Aeson was alive but in activity for refusing Pelias as the superior choice of king over Haemonia, perhaps as somehow reckoned by grandfather Kretheus before he died. Put somehow upon the defence, Pelias rendered homage to his brother/cousin Jason, but with only conditional consent: Before he would surrender the throne he demanded of Jason proof of a superior succession to his brother Aeson by performing an ordeal. He must remove a curse which rested upon the nuclear family since the Aeolidai. He must fetch a golden fleece, thereby soothing the spirit of Phrixos (the originator of the curse in accordance with the Saga of the Heliodikoi, summarily known best as the Sun Saga]. For that heritage ram of gilded saffron fleece, a token and an heirloom by gift from Hermes, was justly the possession of the royal House of Kretheus, but it had been lost when Phrixos and his sister Hellë had mounted the ram alive whereby to escape the internecine conflicts that their stepmother Ino had fomented and blamed directly upon her stepson……4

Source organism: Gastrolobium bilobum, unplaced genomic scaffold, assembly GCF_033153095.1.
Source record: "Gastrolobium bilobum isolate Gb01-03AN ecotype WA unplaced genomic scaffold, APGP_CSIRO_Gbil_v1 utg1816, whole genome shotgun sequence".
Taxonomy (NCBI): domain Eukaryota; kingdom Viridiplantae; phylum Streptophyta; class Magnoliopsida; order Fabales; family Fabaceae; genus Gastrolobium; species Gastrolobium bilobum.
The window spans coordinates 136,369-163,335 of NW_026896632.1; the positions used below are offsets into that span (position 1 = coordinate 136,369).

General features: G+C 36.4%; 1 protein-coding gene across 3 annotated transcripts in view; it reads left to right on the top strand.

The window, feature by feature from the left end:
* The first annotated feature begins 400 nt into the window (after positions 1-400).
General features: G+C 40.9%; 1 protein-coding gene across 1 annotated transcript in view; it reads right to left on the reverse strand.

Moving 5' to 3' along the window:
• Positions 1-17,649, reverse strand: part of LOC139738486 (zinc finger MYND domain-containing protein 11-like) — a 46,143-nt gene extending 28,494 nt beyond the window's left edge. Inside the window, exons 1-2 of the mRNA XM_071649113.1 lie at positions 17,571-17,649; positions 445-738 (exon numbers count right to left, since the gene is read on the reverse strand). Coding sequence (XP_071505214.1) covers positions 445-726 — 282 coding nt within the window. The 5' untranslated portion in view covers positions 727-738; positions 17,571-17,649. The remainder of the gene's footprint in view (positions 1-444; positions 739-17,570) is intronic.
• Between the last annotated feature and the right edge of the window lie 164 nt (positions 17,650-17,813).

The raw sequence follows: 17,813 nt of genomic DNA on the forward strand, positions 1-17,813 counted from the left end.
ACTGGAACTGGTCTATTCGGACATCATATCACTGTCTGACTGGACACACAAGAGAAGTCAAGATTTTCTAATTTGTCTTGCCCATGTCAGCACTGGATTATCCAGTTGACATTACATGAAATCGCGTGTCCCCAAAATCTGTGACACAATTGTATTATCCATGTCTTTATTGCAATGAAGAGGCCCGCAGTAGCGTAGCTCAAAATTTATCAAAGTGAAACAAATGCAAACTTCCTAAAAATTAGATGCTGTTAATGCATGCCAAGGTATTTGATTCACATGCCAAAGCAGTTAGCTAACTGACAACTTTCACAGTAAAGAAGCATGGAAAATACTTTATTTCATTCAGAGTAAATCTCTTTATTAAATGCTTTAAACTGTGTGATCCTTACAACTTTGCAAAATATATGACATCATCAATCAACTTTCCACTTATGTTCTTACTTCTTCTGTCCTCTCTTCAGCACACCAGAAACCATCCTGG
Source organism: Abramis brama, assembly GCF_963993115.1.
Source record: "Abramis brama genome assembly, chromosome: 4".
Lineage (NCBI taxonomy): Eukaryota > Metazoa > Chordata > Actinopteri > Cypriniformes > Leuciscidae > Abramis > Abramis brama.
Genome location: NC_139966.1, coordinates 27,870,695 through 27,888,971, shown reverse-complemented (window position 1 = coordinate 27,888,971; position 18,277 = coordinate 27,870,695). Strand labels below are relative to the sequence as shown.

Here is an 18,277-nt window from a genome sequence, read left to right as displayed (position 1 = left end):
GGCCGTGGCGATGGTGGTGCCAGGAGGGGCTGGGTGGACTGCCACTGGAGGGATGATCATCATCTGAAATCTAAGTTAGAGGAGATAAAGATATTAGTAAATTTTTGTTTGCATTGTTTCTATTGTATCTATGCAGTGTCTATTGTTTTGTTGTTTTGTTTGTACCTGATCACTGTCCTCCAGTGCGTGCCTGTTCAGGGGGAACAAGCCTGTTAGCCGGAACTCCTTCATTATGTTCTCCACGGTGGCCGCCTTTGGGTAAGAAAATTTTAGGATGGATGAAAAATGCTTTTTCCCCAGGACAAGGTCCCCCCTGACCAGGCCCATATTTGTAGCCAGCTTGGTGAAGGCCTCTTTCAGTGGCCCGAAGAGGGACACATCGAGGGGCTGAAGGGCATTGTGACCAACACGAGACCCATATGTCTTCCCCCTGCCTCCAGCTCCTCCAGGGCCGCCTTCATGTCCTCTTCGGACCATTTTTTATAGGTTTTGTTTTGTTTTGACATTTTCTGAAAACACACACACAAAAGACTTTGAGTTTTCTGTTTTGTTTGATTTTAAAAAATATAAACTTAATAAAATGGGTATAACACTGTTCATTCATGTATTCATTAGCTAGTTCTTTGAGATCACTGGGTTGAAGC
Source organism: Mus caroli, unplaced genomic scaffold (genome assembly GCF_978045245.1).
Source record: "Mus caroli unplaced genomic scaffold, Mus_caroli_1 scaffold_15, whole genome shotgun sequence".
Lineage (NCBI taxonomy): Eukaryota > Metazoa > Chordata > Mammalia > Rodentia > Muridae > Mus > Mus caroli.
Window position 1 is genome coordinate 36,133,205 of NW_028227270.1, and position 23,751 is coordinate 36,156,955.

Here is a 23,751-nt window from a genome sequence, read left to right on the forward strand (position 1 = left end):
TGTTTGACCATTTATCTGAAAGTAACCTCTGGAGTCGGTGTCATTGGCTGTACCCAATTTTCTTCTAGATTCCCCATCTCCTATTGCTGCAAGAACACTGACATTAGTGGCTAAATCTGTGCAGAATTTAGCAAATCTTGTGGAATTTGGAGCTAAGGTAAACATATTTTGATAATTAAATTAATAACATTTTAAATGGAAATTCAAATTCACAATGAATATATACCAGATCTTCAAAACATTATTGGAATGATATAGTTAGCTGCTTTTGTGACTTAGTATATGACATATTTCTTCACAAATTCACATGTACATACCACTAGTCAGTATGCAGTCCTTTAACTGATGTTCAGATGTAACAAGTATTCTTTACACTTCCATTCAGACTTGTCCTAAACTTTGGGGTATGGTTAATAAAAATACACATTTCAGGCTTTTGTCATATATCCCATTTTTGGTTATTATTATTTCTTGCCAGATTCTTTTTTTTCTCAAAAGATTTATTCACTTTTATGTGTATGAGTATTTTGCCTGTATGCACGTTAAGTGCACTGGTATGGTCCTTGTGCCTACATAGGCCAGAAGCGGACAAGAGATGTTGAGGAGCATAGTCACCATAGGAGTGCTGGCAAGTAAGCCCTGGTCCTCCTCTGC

[ I shall not say now or here the part of the Sun Saga concerning Phrixos and the bravely surmounted ordeals that lead him through divine agency to Aiëtes’ far away kingdom in the west. Suffice only to say that he married there Chalkiopë, the king’s second born daughter and the half-sister of Medeia, by the marriage of the Aiëtes after the death of his first and greatly loved wife Idyia.]
……The common story asserts a surreptitious arrival of Jason to Iolkos, but he soon provoked Pelias’ to remember the oracle about the man with one shoe, and knew thereby his imminent great peril from his ill-disguised guest. Feigning ignorance, Pelias duly asked Jason what he should do if he were told by an oracle that he would be killed by one of his subjects, perhaps a closest relative? Jason, on the suggestion of Hera, who hated Pelias, answered, “I would send him out to fetch the golden fleece, whereby his utmost peril from which he can easily survive because he’s innocent of any genuine threat against you.”
Pelias accordingly ordered Jason to fetch the golden fleece, which was in the possession of king Aiëtes, under guard of an ever-watchful dragon amidst a land inhabited by other greatest beasts.